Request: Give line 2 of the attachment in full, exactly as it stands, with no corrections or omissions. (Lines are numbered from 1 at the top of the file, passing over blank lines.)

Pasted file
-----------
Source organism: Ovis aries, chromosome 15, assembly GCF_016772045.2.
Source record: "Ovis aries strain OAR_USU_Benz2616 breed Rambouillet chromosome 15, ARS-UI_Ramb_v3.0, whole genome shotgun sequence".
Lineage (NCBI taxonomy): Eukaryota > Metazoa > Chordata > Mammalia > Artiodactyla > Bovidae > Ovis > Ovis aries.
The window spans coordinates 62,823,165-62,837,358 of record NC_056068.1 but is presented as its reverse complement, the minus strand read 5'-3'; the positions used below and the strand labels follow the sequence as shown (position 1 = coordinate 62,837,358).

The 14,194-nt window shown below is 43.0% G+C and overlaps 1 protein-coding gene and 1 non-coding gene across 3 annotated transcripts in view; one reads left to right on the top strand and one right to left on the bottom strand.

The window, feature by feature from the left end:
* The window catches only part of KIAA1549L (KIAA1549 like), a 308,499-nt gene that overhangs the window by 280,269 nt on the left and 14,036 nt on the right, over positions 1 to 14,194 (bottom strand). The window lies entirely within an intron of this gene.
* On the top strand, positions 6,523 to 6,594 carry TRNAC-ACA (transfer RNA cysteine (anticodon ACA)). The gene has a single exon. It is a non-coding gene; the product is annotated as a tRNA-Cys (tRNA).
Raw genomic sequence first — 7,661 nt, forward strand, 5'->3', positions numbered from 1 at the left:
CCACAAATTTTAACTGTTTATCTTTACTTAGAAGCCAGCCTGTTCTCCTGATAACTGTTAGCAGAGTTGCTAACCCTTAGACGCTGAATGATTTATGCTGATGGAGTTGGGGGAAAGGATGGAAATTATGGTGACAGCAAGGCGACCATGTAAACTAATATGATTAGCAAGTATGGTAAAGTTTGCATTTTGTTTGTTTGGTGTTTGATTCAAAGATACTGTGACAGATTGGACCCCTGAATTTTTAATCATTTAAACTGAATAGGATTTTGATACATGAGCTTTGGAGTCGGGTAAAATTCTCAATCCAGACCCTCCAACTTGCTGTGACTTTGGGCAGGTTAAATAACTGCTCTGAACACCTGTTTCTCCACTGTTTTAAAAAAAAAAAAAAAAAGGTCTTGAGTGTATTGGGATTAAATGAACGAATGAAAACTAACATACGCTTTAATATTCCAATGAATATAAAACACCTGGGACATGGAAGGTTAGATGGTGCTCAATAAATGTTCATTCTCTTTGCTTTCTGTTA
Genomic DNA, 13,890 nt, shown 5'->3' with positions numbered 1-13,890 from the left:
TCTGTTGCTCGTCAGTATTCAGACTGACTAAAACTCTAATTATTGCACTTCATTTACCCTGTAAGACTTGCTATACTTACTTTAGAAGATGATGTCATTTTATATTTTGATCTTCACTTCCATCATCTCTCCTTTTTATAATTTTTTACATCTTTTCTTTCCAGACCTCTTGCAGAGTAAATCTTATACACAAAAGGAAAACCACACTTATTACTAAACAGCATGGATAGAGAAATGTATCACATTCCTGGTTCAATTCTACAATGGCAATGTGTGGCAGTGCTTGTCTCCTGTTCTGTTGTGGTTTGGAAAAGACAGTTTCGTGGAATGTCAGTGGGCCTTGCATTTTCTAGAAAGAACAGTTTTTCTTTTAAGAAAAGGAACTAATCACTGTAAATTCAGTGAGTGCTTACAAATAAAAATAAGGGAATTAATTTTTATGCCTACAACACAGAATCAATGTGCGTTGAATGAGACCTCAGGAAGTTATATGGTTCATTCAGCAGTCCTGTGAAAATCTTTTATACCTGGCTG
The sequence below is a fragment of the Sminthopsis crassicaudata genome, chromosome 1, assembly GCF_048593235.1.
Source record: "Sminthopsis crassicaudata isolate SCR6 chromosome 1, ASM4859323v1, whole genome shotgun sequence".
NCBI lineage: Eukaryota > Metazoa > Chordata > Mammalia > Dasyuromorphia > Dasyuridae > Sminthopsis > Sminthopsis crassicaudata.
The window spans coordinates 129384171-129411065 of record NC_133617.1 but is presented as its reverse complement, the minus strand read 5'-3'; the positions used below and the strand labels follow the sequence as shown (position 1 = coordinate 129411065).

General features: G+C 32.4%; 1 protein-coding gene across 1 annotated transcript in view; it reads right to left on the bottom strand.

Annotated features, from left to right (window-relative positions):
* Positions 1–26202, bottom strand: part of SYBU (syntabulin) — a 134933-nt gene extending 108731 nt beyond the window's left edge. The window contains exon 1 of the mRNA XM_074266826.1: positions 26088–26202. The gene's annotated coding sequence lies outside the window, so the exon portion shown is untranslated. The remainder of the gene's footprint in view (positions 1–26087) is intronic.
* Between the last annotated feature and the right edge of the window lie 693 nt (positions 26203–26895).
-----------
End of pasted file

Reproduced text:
Source record: "Ovis aries strain OAR_USU_Benz2616 breed Rambouillet chromosome 15, ARS-UI_Ramb_v3.0, whole genome shotgun sequence".